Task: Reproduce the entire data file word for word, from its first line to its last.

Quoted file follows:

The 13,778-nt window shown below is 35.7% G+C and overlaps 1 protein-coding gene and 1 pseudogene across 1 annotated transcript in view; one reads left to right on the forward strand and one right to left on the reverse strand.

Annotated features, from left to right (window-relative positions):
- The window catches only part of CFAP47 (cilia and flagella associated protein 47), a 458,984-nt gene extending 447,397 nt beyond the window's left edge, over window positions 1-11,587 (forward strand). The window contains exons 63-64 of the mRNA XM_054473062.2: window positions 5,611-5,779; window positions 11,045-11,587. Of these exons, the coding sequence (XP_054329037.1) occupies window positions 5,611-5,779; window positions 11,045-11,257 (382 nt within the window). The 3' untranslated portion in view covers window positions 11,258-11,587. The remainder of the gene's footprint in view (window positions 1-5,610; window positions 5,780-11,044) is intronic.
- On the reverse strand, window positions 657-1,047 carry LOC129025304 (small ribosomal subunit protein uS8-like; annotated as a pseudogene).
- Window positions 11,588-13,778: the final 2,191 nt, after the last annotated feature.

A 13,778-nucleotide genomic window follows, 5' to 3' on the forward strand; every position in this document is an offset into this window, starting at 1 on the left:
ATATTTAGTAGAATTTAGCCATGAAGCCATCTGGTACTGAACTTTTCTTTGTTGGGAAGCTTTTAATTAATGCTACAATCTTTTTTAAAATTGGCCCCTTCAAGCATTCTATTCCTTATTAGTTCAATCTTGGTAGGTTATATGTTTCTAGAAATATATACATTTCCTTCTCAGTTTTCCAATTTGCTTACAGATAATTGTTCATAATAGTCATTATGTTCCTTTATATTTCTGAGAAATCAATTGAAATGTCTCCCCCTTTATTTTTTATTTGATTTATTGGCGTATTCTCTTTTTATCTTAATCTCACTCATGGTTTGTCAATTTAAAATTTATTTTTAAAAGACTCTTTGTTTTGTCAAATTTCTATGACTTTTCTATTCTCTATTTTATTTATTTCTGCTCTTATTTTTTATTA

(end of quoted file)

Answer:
The 13,778-nt window shown below is 35.7% G+C and overlaps 1 protein-coding gene and 1 pseudogene across 1 annotated transcript in view; one reads left to right on the forward strand and one right to left on the reverse strand.

Annotated features, from left to right (window-relative positions):
- The window catches only part of CFAP47 (cilia and flagella associated protein 47), a 458,984-nt gene extending 447,397 nt beyond the window's left edge, over window positions 1-11,587 (forward strand). The window contains exons 63-64 of the mRNA XM_054473062.2: window positions 5,611-5,779; window positions 11,045-11,587. Of these exons, the coding sequence (XP_054329037.1) occupies window positions 5,611-5,779; window positions 11,045-11,257 (382 nt within the window). The 3' untranslated portion in view covers window positions 11,258-11,587. The remainder of the gene's footprint in view (window positions 1-5,610; window positions 5,780-11,044) is intronic.
- On the reverse strand, window positions 657-1,047 carry LOC129025304 (small ribosomal subunit protein uS8-like; annotated as a pseudogene).
- Window positions 11,588-13,778: the final 2,191 nt, after the last annotated feature.

A 13,778-nucleotide genomic window follows, 5' to 3' on the forward strand; every position in this document is an offset into this window, starting at 1 on the left:
ATATTTAGTAGAATTTAGCCATGAAGCCATCTGGTACTGAACTTTTCTTTGTTGGGAAGCTTTTAATTAATGCTACAATCTTTTTTAAAATTGGCCCCTTCAAGCATTCTATTCCTTATTAGTTCAATCTTGGTAGGTTATATGTTTCTAGAAATATATACATTTCCTTCTCAGTTTTCCAATTTGCTTACAGATAATTGTTCATAATAGTCATTATGTTCCTTTATATTTCTGAGAAATCAATTGAAATGTCTCCCCCTTTATTTTTTATTTGATTTATTGGCGTATTCTCTTTTTATCTTAATCTCACTCATGGTTTGTCAATTTAAAATTTATTTTTAAAAGACTCTTTGTTTTGTCAAATTTCTATGACTTTTCTATTCTCTATTTTATTTATTTCTGCTCTTATTTTTTATTA